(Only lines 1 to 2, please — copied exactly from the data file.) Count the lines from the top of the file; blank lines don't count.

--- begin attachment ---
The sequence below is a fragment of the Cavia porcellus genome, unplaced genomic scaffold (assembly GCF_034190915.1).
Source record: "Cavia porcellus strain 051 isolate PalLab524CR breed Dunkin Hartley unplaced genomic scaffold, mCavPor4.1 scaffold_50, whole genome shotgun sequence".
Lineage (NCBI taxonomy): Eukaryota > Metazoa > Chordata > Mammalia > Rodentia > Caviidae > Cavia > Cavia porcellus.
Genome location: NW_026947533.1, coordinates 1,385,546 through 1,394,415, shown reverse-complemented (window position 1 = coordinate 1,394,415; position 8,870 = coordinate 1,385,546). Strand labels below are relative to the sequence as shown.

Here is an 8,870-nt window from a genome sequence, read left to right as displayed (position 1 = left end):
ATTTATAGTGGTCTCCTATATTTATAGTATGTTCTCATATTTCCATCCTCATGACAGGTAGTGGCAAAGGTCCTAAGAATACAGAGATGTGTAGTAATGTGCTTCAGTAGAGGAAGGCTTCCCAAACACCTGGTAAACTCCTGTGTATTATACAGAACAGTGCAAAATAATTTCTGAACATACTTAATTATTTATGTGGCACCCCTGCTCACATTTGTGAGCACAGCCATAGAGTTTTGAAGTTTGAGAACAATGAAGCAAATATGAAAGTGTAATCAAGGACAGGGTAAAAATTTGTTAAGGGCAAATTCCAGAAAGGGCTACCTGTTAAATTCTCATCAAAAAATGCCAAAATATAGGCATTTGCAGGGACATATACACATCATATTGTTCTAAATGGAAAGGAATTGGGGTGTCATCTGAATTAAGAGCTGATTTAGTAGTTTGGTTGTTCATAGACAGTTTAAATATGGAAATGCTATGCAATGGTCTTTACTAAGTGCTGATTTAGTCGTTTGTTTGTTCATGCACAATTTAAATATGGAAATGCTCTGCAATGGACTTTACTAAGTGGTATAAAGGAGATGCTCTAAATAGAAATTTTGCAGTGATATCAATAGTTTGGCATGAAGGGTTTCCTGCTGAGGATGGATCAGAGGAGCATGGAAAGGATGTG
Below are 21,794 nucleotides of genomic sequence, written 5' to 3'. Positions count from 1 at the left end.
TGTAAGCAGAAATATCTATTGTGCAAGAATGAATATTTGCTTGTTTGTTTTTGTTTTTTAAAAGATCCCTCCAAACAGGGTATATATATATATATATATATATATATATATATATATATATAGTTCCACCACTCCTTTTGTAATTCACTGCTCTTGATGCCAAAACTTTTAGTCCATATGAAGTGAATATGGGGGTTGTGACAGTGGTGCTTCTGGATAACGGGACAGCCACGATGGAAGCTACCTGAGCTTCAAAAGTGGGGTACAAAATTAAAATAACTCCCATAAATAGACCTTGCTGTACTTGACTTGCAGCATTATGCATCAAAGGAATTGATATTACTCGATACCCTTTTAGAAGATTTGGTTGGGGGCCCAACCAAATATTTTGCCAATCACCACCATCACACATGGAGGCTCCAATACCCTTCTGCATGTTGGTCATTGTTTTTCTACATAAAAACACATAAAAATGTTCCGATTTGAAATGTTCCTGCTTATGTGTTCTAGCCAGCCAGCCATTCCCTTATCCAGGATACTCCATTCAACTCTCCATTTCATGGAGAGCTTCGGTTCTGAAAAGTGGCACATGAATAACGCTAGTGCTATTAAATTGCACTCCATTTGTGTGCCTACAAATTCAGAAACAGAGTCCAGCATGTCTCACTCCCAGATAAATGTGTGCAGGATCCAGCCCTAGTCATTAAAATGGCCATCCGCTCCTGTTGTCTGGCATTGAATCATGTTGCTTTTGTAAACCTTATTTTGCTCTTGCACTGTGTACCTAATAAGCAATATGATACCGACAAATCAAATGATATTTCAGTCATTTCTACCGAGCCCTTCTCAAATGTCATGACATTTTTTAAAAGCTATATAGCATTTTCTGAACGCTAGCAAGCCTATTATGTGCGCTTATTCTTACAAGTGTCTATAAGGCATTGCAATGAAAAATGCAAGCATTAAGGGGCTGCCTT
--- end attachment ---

The sequence below is a fragment of the Cavia porcellus genome, unplaced genomic scaffold (assembly GCF_034190915.1).
Source record: "Cavia porcellus strain 051 isolate PalLab524CR breed Dunkin Hartley unplaced genomic scaffold, mCavPor4.1 scaffold_50, whole genome shotgun sequence".